Beyond this village we find architecture, that of the peoples of ancient Mexico and Peru; it is first of all the Aztec dwelling which is very curious.
M. Charles Garnier was obviously inspired by the pyramidal temples, called teocallis, which have been discovered, and which are still found in the Yucatan; but also by the remains of palaces which are still to be seen in the country, for here the pyramid is truncated and stops just in time for the roofs to be habitable up to the top.
The whole house is made of cut stone and its architecture bears witness to an advanced civilisation, which makes us regret that we thought we had to give the name of Aztecs to these two runts, as much like beasts as men, which were exhibited some twenty years ago in the circuses of Europe.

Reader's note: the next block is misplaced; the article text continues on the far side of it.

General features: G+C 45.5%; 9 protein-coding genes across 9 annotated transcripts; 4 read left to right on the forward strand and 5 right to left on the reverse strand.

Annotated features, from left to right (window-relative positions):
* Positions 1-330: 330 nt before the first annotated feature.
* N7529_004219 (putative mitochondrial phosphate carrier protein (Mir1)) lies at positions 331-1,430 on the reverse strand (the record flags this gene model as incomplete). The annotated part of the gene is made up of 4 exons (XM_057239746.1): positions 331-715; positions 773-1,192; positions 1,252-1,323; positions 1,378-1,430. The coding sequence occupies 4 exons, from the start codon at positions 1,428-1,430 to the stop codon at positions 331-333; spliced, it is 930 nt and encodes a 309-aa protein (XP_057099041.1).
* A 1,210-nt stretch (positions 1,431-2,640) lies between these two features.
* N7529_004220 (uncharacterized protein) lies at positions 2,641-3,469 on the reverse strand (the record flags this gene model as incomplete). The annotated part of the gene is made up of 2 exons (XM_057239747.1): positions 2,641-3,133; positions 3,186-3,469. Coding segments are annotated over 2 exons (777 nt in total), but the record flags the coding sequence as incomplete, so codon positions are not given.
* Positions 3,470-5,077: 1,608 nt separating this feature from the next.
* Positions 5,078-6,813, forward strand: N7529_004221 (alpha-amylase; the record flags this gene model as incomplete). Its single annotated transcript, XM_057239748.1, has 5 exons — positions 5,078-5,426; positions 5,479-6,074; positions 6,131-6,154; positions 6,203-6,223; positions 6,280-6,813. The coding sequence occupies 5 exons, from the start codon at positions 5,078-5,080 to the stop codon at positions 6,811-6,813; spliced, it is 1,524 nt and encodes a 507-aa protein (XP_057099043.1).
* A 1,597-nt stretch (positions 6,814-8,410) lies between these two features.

These Aztecs had nothing in common with the peoples who inhabited Mexico when Fernando Cortez came to exterminate them, under the pretext of civilising the country.
The building restored by M. Garnier is not without affinity of style with its Egyptian type, which does not mean that the ancients knew the new world and that Christopher Columbus did not make a real discovery, but it is a fact to be noted, much more easily still for the Inca type, which we shall see shortly.
Here the openings are rectangular, or more or less, but the front façade of the half-storey, which we call the entresol, is trapezoidal, like the gable, and framed, like the gable, by a massive fascia.
It is true that the window opening in this gable, like the one on the roof, is of a very particular architecture.
The ground floor is separated from the mezzanine by a sort of ashlar canopy, which runs around the house and is supported from distance to distance by stone brackets.
This too is special to Aztec architecture, but it seems heavy in a building that is necessarily small, and whose façade cannot take on the development of a palace.
©Livre d'Or de l'Exposition - C. L. Huard